music

 

Cheyenne Mize: Using Music to Make a Difference
June 28, 2016

by Courtney Nachlas

How can someone use music to change the world? This is a question that Cheyenne Mize always wondered. With no intention of becoming strictly a musician or a music teacher, Mize searched for a way to incorporate her musicality into her passion to help those in need. In high school, Mize was inspired by a professor to dedicate her life to practicing music therapy at the University of Louisville. Currently, Mize is an active music therapist but also continues to work on her own career as a singer/songwriter. 

Mize has just released her most recent album, “Among the Grey,” on July 25. “Among the Grey” is the first album Mize has completed from beginning to end. With a unique blend of a variety of instruments, “Among the Grey” is a compilation of work incomparable to anything else out there. Its complex notes intertwined with beautifully written lyrics, transcend the listener into another world. A world that is completely Cheyenne; a world that is painted grey intertwined with a few sparks.

BFM: Can you explain what exactly among the grey means?

Cheyenne: Among the grey has quite a few meanings, I think, and the more I kind of got into it the more layers of meaning I found in it. Part of it is just about being in the grey area in most of my situations. There are not usually one right and one wrong, there are a lot of different paths. Part of it is in life you find situations where a lot of things are the same and people are the same and life gets boring. I have found myself in situations where finding those colorful parts of life and the things that make life worth living, I guess the sparkly places and the colorful places among what other life is kind of grey.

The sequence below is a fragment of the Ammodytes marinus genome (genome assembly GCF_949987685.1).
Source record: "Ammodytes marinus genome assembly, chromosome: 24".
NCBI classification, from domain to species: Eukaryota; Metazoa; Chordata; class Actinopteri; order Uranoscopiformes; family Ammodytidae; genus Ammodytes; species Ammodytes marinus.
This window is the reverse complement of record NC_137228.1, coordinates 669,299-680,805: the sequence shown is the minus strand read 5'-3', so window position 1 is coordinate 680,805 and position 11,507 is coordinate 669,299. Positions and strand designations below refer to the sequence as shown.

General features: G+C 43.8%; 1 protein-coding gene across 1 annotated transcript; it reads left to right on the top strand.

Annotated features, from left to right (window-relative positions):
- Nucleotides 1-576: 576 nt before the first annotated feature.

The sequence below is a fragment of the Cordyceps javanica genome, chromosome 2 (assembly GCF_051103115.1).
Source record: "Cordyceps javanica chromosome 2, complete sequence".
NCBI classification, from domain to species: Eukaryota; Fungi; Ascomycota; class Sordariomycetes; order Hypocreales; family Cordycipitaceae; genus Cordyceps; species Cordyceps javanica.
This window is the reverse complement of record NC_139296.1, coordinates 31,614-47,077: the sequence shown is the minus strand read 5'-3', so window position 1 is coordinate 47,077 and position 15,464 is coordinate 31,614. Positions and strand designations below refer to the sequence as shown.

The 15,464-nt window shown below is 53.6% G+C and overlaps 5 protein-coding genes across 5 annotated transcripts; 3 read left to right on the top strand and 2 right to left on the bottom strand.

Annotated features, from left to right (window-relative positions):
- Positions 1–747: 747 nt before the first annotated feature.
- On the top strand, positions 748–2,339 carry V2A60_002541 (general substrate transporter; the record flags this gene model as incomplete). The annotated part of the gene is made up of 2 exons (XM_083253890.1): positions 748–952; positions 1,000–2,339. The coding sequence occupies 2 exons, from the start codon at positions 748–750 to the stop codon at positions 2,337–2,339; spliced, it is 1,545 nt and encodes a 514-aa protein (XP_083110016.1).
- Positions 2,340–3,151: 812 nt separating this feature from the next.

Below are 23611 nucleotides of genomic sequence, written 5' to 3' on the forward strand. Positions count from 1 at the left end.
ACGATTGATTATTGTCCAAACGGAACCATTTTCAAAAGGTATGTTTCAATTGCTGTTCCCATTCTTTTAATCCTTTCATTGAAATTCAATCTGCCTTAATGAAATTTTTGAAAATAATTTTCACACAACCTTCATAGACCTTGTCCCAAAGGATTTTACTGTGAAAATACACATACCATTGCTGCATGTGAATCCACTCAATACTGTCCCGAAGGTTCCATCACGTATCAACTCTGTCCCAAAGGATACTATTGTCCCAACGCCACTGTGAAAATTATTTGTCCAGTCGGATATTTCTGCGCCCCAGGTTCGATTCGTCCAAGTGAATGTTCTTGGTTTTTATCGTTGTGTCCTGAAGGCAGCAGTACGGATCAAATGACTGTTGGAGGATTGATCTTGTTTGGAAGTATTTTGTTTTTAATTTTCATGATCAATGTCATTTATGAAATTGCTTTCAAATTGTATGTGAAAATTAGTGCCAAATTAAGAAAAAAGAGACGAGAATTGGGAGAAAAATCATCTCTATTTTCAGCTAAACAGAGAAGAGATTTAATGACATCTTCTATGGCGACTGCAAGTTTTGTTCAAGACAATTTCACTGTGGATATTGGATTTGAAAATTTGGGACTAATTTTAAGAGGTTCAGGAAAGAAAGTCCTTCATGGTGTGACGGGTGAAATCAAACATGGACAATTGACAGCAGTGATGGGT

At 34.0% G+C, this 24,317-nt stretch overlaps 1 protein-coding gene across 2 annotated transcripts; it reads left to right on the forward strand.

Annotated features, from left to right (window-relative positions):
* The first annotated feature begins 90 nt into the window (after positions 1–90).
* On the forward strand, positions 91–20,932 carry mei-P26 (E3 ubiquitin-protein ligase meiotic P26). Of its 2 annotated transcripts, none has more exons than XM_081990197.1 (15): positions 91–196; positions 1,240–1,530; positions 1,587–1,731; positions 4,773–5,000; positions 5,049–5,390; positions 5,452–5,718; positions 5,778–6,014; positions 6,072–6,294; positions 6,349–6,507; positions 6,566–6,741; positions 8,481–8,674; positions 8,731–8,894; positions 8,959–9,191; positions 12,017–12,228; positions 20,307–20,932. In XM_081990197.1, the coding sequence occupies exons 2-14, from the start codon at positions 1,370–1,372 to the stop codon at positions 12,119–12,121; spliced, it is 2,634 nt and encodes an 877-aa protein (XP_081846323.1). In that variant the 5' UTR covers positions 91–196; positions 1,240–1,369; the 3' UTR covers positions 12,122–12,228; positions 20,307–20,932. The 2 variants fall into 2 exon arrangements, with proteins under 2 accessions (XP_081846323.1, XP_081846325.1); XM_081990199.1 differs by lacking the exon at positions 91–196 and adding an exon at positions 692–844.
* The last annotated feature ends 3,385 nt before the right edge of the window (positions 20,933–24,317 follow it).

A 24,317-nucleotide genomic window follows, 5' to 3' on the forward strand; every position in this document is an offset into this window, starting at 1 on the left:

BFM: How you can be between destinations in your life? 

Cheyenne: You kind of think that being an adult is a destination, you think that one day you’re going to just arrive there and have all these things that you expected. I guess I have some that are not that case, I feel very much like a big kid and, you know, it’s like you never get to those destinations. If you do, it’s only a fleeting moment. Really just the process of getting somewhere that is what life is. Whether it’s a career situation or building who your friends are or the people you’re spending your life with it’s never the end destination it’s always the process.

BFM: How do you use your music to help others?

Cheyenne: I am trained as a music therapist so, I use music in a little bit of a different way than some musicians do and, depending on the situation, I use it to accomplish non-musical goals. So, instead of teaching music, where your goals are musical, you are either teaching other skills or working on other things. At the hospital, where I work, we work mostly on things like pain and anxiety. I just help in whatever way I can to help the patient’s pain and anxiety whether it’s doing some kind of relaxation music that would be breathing and those kinds of things. We also use it to start conversation with the patients, with what they’re going through with things like that. I also work with two boys with autism and so we’re working more on social skills and building self-esteem. They are high functioning and very musical so a lot of that looks like music lessons. I think I bring some of that into my writing as well, and I write from a very emotional perspective. Knowing how much I identify music and what it means to me, I’m hoping that other people can do the same.